Tennessee’s assault on LGBT rights has stalled for another year with its infamous Don’t Say Gay bill having died in the House, while several other pieces of hostile legislation languish in committee.
Don’t Say Gay, Just Betray LGBT Kids
LGBT rights groups and, in fact, educators throughout Tennessee will be relieved to know that Tennessee’s deplorable “Don’t Say Gay” bill (HB 1332) died in the House Education Subcommittee on Tuesday this past week.
The brainchild of now-Senator Stacey Campfield, who has introduced the bill in over three consecutive sessions despite education authorities testifying that there is simply no need for the legislation, would make it illegal for teachers to discuss LGBT identity and all forms of sexuality and gender identity with kids outside of what the bill dubiously terms “natural reproduction.”
The Senate version of the bill carried an extra bit of nastiness this year by mandating that school counselors and faculty essentially out to parents kids whom they suspect to be gay or trans. Legislators hoped to amend the House version in a similar fashion.
Rep. John Ragan of Oak Ridge, the House sponsor of the bill, told the AP that he found the committee’s failure to advance the legislation disappointing because he “thought it was a good bill,” adding, “it was about school safety.”
Apparently the risk of gay or trans kids being affirmed that they are not sinful or disease ridden is something certain lawmakers cannot abide and so within the bill were clauses that school administrators could take reasonable measures to censure a child “who is engaging in, or who may be at risk of engaging in, behavior injurious to the physical or mental health and well-being of the student or another person” or “respond appropriately” if a students’ “circumstances present[ed] immediate and urgent safety issues involving human sexuality.”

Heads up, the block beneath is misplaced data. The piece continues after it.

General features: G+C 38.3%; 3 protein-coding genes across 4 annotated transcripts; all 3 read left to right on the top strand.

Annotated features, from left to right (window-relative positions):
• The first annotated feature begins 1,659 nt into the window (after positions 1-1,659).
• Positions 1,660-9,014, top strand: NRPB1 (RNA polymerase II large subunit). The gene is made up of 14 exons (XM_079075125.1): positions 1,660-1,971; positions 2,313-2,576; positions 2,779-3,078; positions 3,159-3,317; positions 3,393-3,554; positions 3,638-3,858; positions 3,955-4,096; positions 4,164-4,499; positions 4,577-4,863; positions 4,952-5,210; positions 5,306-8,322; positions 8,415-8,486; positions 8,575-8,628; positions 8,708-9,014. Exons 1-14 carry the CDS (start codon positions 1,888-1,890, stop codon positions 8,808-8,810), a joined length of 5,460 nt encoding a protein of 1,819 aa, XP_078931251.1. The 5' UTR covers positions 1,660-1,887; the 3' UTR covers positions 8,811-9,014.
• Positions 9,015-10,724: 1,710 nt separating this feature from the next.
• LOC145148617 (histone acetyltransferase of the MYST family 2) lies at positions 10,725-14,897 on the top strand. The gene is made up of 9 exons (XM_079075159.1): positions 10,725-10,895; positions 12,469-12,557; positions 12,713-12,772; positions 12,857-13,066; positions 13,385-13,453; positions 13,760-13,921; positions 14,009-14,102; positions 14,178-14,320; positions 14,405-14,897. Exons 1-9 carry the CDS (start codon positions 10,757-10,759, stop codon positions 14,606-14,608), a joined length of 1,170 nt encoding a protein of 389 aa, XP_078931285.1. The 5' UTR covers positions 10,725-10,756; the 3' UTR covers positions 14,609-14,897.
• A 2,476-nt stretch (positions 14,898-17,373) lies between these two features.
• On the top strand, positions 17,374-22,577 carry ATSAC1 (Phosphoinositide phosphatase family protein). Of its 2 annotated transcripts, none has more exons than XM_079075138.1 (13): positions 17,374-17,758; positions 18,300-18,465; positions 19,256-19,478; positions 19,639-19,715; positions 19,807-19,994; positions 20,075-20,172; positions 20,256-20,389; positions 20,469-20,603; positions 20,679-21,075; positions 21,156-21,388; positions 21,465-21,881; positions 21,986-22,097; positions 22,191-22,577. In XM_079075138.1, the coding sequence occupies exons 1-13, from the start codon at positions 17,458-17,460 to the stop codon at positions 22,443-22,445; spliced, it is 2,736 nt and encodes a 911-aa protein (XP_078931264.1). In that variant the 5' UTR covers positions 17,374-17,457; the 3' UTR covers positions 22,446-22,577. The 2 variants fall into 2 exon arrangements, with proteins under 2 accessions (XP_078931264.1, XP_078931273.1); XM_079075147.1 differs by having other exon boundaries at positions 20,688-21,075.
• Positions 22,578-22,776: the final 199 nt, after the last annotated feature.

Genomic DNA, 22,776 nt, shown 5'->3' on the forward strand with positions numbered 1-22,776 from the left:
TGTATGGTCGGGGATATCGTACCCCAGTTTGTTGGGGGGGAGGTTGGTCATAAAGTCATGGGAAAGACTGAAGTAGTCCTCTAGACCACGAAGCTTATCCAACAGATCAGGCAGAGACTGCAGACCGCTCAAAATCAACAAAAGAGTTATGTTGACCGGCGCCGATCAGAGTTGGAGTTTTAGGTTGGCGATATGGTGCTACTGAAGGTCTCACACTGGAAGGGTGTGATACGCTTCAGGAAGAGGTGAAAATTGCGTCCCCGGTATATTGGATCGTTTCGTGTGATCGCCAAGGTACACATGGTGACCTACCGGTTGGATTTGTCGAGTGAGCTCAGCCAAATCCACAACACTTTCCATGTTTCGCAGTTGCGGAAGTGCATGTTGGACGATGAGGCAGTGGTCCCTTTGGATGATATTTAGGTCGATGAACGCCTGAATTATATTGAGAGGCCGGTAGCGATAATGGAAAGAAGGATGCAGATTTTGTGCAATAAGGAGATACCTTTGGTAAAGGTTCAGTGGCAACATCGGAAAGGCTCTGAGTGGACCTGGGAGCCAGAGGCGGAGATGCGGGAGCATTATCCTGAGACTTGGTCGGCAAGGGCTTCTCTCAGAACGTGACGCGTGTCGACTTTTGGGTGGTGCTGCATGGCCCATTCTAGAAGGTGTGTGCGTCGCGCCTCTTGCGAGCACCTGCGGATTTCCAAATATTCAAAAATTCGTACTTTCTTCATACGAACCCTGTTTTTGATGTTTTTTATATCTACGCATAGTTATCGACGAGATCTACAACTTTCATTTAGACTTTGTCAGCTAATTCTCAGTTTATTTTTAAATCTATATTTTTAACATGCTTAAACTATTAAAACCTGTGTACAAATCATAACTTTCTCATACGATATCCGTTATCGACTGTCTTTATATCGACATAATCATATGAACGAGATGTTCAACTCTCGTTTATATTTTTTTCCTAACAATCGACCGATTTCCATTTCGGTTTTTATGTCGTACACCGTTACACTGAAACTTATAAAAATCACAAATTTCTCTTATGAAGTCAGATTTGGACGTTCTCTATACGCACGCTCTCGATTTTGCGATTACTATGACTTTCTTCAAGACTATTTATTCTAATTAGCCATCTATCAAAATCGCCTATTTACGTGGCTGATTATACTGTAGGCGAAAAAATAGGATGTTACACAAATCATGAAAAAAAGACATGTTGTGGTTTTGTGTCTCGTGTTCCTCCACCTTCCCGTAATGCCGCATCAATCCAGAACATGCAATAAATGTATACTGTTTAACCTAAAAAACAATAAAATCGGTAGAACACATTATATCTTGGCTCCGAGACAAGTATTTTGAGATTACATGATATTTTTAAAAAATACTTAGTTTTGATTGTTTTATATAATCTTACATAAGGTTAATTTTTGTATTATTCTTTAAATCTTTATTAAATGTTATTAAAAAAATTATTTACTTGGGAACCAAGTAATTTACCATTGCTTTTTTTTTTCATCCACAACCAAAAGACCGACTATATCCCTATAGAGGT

The legislation (purposefully) never defined what any of this meant but it marked a worrying evolution in Don’t Say Gay’s history of attacks by labeling LGBT kids as “risks.”
A Religious Right to Discriminate in Counseling?
A second legislative attack on gay people in the form of a bill (HB 1185) that would give religious trainee counselors the unfettered right to refuse LGBT clients based on their convictions, has also failed to move in the legislature.
The bill, one of many sweeping the country that aims to shoehorn special privilege for those with a faith, is a direct reaction to a number of lawsuits that have sprung up where religious trainee counselors have been dismissed or penalized by universities for failing to live up to the counseling code of ethics.
The counselling exemptions bill, which already passed the state Senate, may yet be acted on, but it does seem the House has chosen not to give it priority and has instead deferred the legislation for further study in the summer.
Penalizing Universities For Protecting Civil Rights
A separate piece of legislation, (HB 1046), designed to define away state funding for any university with encompassing (LGBT inclusive) nondiscrimination policies that do not give special exemptions to religious university groups, has now been withdrawn.
The bill, facing wide protestation from universities, drew the legal eye of the state’s Attorney General, who issued an opinion questioning the law’s constitutionality. Despite this, the bill’s supporters in the state legislature have indicated they may attempt to introduce a slightly modified version.
And this last point is telling. In all three instances, lawmakers have said they will reintroduce and continue to fight for their legislation.
This year’s battle seems to have stalled early then, but the war on LGBT rights in Tennessee certainly isn’t over yet.
Image credit: Thinkstock.